Last month I participated in a play, Gardens Speak, part of the Public Theater's Under the Radar festival, that I'm still thinking about. Here's what I remember:
In an outer room, the guide instructs you to take off your shoes and put on a light raincoat.
In the next room, you sit on one of two benches along two facing walls. In the middle of the room is a rectangle with grass, dirt, and ten wooden tombstones--the garden.
You are given a piece of paper with a name in Arabic.
You step into the garden and look for the tombstone with the name matching the one you hold.
When you find it, you brush the dirt off a plaque at the base of the tombstone to reveal the name in English.
You lie down with your head at the base of the tombstone, and the voice of the deceased whispers his or her story in your ear, as if coming from the grave beneath you.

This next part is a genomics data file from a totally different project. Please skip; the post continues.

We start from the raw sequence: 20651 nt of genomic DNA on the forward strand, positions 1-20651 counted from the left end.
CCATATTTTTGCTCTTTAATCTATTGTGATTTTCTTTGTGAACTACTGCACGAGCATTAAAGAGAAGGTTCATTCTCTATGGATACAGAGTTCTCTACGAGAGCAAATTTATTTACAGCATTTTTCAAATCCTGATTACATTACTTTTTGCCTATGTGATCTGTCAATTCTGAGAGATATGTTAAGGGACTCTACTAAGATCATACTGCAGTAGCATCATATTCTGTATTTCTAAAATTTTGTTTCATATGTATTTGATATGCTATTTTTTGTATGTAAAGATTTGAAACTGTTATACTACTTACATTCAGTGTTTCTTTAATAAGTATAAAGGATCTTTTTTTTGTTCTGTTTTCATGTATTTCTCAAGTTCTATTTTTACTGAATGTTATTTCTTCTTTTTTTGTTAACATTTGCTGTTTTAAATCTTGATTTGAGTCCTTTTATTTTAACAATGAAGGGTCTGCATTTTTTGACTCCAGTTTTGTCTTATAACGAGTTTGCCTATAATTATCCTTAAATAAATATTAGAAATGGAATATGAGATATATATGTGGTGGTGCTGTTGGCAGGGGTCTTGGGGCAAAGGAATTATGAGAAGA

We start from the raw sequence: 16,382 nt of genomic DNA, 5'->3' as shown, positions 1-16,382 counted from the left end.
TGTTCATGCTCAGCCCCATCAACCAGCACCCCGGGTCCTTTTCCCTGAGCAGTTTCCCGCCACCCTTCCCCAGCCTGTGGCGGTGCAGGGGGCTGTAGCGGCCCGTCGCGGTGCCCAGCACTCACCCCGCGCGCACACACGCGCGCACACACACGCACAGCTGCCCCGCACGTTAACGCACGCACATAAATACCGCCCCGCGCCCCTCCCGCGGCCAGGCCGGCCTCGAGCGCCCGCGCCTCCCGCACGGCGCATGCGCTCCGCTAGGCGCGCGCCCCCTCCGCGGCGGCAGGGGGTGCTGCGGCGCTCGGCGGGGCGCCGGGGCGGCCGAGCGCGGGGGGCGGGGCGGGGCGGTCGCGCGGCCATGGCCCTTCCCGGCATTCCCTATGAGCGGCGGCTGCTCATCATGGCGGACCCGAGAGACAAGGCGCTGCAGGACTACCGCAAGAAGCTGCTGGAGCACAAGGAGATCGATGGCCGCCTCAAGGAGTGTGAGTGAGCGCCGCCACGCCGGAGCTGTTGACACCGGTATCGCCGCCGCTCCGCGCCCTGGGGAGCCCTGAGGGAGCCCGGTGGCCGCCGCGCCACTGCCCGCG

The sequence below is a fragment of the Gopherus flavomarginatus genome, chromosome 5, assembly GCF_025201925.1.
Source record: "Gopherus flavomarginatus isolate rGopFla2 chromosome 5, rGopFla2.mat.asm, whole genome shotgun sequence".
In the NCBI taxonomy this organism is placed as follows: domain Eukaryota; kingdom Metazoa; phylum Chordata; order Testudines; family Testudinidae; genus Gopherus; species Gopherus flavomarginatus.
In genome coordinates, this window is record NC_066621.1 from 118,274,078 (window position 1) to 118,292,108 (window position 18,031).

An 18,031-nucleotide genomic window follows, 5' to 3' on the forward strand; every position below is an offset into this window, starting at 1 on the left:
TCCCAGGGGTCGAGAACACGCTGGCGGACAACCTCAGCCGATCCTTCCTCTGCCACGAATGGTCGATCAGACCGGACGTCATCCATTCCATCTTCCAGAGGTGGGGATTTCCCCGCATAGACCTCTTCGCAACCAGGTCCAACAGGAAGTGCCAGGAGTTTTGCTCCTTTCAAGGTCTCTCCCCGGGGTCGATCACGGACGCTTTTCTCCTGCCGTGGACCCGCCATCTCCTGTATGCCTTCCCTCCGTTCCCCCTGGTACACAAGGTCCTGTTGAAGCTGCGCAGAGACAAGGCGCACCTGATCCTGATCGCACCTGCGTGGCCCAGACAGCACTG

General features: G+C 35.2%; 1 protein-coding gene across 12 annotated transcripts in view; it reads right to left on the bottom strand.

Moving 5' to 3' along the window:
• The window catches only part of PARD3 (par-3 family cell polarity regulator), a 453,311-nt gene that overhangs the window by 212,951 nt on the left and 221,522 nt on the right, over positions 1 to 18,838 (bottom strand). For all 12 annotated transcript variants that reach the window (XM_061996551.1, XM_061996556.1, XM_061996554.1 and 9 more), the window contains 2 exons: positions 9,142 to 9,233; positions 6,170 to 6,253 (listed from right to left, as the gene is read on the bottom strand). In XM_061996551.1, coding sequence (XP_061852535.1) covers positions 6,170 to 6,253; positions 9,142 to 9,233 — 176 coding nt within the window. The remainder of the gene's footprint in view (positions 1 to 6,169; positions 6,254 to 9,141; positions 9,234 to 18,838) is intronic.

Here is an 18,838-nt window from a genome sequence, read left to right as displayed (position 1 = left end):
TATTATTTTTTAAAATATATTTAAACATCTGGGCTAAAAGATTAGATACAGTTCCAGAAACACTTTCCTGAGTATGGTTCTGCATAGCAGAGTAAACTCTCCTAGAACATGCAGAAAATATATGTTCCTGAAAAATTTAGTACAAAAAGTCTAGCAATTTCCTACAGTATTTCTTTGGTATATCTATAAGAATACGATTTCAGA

These are all victims of the Assad regime in Syria, many of whom were secretly buried in gardens and parks.
When you're done listening to the story, you cover the name, return to the bench, where you find a small notebook in which you are invited to write a letter to the martyr whose story you heard.
You go back to the grave, this time to its foot, and sit a while, as you learn is the custom in Syria. If you write a letter, you bury it there--perhaps you find letters that others have written.
The letters will eventually be shared with the families of the victims.
Finally you return to the anteroom, where you can wash your feet in a foot bath.
It has been only 45 minutes.
You wish many, many others could share the emphathy-inducing experience you had in that room.
Gardens Speak is the work of performance artist Tania El Khoury, who is based in London and Beirut.